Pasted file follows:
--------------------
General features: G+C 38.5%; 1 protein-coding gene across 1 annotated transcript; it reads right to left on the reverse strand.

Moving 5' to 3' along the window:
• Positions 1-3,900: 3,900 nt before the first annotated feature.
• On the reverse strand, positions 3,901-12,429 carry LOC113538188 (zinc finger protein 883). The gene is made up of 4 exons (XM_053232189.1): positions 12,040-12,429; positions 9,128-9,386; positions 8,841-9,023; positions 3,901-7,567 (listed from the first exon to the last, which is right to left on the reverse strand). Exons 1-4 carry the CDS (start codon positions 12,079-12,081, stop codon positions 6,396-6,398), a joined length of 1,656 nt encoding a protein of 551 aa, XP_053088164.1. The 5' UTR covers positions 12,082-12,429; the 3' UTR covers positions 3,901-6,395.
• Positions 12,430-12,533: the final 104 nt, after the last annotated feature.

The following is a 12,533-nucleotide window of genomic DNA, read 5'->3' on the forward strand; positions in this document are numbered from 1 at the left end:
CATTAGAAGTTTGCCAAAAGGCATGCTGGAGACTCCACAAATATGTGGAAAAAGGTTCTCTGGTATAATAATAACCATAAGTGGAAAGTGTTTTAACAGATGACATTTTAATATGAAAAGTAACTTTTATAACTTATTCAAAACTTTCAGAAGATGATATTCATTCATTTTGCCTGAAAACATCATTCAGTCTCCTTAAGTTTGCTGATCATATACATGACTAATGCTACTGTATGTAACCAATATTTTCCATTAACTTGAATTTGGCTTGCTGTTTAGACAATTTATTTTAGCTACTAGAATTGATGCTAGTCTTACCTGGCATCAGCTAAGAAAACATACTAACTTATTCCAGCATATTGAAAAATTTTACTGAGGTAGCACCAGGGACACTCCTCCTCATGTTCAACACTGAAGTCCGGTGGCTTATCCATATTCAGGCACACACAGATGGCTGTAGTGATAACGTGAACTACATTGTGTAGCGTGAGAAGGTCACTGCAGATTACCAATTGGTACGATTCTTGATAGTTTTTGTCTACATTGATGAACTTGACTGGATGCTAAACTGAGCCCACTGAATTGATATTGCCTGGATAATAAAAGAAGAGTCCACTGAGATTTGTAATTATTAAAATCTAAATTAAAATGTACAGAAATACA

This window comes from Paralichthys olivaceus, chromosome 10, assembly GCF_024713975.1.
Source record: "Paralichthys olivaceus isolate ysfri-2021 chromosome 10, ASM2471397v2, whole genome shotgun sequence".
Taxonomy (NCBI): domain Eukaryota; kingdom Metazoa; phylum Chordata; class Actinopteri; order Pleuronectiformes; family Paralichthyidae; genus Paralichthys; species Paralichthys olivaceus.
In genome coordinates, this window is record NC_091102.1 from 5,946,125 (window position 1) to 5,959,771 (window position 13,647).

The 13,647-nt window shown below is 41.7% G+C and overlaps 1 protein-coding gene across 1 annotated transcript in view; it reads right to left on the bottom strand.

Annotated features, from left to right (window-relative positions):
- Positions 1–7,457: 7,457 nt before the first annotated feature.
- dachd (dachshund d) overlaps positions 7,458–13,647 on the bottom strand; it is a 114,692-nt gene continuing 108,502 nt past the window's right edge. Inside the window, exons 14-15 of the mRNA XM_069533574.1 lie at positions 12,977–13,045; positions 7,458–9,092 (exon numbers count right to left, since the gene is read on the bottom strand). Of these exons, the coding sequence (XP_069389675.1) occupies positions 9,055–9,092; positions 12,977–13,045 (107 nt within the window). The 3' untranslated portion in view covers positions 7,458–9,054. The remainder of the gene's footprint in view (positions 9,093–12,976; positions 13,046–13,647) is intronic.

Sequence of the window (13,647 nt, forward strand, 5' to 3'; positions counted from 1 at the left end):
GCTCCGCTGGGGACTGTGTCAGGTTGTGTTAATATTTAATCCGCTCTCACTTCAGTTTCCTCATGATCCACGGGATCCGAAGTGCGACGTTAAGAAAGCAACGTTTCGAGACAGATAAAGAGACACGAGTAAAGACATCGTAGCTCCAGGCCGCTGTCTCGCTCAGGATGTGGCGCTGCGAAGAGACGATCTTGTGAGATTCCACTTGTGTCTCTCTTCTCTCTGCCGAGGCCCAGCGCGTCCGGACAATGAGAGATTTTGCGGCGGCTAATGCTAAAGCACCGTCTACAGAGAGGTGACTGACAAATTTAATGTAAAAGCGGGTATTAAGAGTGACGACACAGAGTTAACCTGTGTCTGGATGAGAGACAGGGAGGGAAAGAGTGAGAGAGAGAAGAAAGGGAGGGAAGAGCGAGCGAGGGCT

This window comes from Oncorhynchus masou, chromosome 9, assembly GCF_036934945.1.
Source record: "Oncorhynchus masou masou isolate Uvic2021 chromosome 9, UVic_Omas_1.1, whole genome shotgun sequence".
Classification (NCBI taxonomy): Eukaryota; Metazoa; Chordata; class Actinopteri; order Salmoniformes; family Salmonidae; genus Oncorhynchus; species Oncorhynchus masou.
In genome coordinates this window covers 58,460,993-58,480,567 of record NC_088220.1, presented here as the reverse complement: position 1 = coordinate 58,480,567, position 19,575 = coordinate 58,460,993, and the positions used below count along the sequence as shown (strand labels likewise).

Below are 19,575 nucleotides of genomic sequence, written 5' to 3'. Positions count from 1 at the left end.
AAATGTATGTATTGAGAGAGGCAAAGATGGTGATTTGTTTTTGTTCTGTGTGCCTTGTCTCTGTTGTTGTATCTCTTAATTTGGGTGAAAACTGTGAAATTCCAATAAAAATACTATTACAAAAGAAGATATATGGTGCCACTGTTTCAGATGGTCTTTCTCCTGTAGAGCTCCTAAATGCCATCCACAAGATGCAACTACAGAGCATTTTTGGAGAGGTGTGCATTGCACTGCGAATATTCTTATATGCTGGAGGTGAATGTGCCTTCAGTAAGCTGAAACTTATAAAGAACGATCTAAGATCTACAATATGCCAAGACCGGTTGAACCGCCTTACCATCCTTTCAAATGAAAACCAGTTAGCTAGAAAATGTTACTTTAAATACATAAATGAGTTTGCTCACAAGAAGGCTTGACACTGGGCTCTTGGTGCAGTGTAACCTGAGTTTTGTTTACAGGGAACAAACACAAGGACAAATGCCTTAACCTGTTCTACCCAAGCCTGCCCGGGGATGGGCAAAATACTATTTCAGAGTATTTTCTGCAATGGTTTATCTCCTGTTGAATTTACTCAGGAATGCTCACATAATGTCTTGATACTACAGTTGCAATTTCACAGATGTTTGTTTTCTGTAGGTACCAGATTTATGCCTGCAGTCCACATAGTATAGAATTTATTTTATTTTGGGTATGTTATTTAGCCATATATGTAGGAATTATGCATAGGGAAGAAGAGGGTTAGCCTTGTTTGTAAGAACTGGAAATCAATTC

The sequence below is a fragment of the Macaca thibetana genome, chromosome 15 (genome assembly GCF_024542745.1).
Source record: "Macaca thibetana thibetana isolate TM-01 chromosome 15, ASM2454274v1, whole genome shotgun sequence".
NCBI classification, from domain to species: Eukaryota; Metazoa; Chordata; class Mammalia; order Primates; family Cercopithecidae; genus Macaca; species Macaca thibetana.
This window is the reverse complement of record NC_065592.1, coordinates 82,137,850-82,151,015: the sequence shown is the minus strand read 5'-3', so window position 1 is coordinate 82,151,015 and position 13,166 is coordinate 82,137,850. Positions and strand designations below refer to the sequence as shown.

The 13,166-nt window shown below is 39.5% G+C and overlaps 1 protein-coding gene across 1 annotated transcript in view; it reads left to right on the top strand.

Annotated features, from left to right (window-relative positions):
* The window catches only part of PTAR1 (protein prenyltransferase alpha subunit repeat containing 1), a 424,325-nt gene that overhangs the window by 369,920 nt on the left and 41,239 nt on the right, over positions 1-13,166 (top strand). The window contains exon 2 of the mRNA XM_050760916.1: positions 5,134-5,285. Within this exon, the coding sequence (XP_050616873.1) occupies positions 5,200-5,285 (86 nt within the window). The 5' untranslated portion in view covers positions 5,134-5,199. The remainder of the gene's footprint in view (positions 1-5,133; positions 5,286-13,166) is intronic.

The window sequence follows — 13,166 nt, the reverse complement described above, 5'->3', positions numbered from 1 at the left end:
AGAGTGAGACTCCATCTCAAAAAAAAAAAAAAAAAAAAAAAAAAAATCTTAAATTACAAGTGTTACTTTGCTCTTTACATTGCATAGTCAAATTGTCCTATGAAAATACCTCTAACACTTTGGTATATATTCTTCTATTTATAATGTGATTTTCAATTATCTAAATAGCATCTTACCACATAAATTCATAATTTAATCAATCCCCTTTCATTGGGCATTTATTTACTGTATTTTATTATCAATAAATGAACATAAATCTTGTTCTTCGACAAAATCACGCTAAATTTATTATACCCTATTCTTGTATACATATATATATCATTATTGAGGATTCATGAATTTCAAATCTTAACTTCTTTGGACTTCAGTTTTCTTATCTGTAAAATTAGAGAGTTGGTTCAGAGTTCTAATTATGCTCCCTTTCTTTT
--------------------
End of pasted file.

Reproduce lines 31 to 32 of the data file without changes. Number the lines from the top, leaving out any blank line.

The window sequence follows — 13,166 nt, the reverse complement described above, 5'->3', positions numbered from 1 at the left end:
AGAGTGAGACTCCATCTCAAAAAAAAAAAAAAAAAAAAAAAAAAAATCTTAAATTACAAGTGTTACTTTGCTCTTTACATTGCATAGTCAAATTGTCCTATGAAAATACCTCTAACACTTTGGTATATATTCTTCTATTTATAATGTGATTTTCAATTATCTAAATAGCATCTTACCACATAAATTCATAATTTAATCAATCCCCTTTCATTGGGCATTTATTTACTGTATTTTATTATCAATAAATGAACATAAATCTTGTTCTTCGACAAAATCACGCTAAATTTATTATACCCTATTCTTGTATACATATATATATCATTATTGAGGATTCATGAATTTCAAATCTTAACTTCTTTGGACTTCAGTTTTCTTATCTGTAAAATTAGAGAGTTGGTTCAGAGTTCTAATTATGCTCCCTTTCTTTT